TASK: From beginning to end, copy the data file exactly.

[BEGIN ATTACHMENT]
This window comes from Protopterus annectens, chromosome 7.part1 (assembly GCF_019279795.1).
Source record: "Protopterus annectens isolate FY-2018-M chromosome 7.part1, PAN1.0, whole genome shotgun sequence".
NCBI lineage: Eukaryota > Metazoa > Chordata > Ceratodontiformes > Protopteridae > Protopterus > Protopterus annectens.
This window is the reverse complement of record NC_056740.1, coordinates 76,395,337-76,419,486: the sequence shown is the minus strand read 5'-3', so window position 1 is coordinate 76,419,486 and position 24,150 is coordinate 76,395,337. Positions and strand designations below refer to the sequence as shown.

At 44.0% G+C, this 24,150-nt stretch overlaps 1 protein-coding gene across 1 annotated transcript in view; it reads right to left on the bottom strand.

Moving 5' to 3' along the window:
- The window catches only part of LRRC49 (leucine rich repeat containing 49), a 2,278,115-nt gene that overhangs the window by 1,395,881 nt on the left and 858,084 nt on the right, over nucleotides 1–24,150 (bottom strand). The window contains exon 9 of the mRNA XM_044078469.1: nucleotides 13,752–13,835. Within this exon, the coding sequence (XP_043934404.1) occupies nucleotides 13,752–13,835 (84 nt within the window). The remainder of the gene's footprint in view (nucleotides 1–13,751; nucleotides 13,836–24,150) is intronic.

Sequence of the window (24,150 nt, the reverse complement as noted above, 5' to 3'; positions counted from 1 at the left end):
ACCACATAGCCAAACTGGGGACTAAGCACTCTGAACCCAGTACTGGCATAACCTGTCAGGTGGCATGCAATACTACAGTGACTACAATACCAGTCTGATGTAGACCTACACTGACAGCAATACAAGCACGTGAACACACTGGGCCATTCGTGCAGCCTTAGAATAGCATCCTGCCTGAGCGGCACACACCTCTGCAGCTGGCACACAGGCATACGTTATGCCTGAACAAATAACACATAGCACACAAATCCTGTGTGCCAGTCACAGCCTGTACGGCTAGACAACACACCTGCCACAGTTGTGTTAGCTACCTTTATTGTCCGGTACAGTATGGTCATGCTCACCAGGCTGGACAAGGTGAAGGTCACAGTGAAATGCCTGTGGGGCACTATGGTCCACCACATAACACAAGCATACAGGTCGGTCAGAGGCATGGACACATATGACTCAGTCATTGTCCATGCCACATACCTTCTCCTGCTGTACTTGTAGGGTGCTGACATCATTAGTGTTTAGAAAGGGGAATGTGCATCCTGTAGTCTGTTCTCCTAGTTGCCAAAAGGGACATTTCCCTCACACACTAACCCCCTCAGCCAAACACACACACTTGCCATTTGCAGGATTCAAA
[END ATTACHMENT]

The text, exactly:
This window comes from Protopterus annectens, chromosome 7.part1 (assembly GCF_019279795.1).
Source record: "Protopterus annectens isolate FY-2018-M chromosome 7.part1, PAN1.0, whole genome shotgun sequence".
NCBI lineage: Eukaryota > Metazoa > Chordata > Ceratodontiformes > Protopteridae > Protopterus > Protopterus annectens.
This window is the reverse complement of record NC_056740.1, coordinates 76,395,337-76,419,486: the sequence shown is the minus strand read 5'-3', so window position 1 is coordinate 76,419,486 and position 24,150 is coordinate 76,395,337. Positions and strand designations below refer to the sequence as shown.

At 44.0% G+C, this 24,150-nt stretch overlaps 1 protein-coding gene across 1 annotated transcript in view; it reads right to left on the bottom strand.

Moving 5' to 3' along the window:
- The window catches only part of LRRC49 (leucine rich repeat containing 49), a 2,278,115-nt gene that overhangs the window by 1,395,881 nt on the left and 858,084 nt on the right, over nucleotides 1–24,150 (bottom strand). The window contains exon 9 of the mRNA XM_044078469.1: nucleotides 13,752–13,835. Within this exon, the coding sequence (XP_043934404.1) occupies nucleotides 13,752–13,835 (84 nt within the window). The remainder of the gene's footprint in view (nucleotides 1–13,751; nucleotides 13,836–24,150) is intronic.

Sequence of the window (24,150 nt, the reverse complement as noted above, 5' to 3'; positions counted from 1 at the left end):
ACCACATAGCCAAACTGGGGACTAAGCACTCTGAACCCAGTACTGGCATAACCTGTCAGGTGGCATGCAATACTACAGTGACTACAATACCAGTCTGATGTAGACCTACACTGACAGCAATACAAGCACGTGAACACACTGGGCCATTCGTGCAGCCTTAGAATAGCATCCTGCCTGAGCGGCACACACCTCTGCAGCTGGCACACAGGCATACGTTATGCCTGAACAAATAACACATAGCACACAAATCCTGTGTGCCAGTCACAGCCTGTACGGCTAGACAACACACCTGCCACAGTTGTGTTAGCTACCTTTATTGTCCGGTACAGTATGGTCATGCTCACCAGGCTGGACAAGGTGAAGGTCACAGTGAAATGCCTGTGGGGCACTATGGTCCACCACATAACACAAGCATACAGGTCGGTCAGAGGCATGGACACATATGACTCAGTCATTGTCCATGCCACATACCTTCTCCTGCTGTACTTGTAGGGTGCTGACATCATTAGTGTTTAGAAAGGGGAATGTGCATCCTGTAGTCTGTTCTCCTAGTTGCCAAAAGGGACATTTCCCTCACACACTAACCCCCTCAGCCAAACACACACACTTGCCATTTGCAGGATTCAAA